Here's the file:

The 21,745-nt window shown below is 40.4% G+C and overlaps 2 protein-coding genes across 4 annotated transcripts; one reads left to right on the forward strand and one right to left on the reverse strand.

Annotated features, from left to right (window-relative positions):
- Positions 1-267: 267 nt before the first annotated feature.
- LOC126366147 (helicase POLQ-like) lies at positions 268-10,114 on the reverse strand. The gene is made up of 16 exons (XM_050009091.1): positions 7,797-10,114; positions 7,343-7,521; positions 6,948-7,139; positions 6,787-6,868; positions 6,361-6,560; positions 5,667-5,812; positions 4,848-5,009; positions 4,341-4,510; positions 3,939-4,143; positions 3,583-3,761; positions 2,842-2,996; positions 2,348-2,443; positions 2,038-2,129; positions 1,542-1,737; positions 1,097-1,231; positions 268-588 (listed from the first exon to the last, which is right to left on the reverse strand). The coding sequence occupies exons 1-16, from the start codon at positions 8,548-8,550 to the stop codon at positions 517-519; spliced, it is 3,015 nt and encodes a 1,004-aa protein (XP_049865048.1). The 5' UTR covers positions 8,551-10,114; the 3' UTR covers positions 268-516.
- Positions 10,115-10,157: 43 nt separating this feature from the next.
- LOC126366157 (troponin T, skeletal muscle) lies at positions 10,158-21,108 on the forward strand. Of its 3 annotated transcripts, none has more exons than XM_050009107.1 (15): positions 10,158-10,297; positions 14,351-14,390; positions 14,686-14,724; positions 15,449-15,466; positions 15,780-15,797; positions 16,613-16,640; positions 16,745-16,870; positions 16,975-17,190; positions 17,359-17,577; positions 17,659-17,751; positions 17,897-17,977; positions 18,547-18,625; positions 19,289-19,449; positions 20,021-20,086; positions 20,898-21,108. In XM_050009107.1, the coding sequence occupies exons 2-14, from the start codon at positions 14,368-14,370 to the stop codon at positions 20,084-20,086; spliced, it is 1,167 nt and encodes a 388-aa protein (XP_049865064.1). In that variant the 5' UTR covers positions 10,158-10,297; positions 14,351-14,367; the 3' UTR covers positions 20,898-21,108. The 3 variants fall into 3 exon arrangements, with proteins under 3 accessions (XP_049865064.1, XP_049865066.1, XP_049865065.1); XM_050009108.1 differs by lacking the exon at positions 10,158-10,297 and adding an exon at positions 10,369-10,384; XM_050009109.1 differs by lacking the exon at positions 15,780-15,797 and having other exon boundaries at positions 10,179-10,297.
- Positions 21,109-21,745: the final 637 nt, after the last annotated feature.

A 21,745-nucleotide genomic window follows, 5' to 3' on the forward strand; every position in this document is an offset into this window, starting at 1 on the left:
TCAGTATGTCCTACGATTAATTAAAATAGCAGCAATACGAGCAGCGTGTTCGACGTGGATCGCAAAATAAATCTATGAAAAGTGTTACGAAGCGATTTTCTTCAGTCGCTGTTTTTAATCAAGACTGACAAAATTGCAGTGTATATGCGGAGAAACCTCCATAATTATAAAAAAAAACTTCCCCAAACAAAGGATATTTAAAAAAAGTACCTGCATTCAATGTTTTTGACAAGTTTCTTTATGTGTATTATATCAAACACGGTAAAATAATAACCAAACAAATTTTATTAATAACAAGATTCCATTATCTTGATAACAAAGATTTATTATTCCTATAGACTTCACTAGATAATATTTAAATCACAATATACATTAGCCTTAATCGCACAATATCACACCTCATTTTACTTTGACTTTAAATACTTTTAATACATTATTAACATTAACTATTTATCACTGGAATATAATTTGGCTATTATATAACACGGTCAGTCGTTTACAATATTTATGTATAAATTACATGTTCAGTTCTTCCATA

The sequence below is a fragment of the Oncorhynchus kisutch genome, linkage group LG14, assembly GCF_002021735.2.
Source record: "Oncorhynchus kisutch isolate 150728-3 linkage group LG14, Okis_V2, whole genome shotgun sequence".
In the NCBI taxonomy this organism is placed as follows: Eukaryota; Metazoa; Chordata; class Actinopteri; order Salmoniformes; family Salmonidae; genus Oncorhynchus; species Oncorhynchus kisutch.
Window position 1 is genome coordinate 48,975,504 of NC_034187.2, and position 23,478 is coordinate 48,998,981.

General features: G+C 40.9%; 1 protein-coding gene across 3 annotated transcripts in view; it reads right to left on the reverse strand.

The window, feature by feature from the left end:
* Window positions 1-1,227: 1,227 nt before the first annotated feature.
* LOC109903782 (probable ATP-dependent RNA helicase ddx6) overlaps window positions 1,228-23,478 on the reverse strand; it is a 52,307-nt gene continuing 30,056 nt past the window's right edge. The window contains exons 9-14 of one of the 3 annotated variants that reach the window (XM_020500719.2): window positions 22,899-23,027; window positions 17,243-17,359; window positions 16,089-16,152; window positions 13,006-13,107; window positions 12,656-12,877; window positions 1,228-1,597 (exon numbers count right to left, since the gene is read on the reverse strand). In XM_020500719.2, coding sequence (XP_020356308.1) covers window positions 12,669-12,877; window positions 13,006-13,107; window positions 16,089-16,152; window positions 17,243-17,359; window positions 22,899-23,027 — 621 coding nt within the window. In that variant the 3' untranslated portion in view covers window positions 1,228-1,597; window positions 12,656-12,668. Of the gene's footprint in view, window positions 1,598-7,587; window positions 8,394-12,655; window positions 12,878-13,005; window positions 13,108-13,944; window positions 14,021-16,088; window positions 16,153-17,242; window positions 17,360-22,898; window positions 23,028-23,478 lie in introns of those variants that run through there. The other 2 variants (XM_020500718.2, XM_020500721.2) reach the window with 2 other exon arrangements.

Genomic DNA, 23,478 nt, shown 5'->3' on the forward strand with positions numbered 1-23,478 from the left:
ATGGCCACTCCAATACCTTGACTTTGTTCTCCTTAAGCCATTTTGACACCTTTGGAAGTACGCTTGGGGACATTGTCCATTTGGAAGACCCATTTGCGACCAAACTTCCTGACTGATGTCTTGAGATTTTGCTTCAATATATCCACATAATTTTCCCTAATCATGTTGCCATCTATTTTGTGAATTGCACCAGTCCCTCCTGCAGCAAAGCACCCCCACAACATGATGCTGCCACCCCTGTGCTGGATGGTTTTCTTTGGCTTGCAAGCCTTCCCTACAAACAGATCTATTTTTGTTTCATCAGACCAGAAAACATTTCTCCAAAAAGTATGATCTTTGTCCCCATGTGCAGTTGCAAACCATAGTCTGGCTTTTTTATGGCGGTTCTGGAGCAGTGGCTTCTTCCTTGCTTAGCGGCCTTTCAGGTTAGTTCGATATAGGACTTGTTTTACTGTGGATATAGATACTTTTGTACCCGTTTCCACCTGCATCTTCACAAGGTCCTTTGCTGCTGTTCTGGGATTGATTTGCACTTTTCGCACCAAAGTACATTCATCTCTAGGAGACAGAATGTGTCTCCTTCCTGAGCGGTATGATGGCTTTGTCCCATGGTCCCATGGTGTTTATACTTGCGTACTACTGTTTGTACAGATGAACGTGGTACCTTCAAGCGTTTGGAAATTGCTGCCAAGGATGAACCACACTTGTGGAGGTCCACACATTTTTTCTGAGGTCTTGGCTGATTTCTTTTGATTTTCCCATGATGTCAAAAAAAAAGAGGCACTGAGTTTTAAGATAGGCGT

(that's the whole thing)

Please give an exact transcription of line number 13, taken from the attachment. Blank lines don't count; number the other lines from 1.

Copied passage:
Window position 1 is genome coordinate 48,975,504 of NC_034187.2, and position 23,478 is coordinate 48,998,981.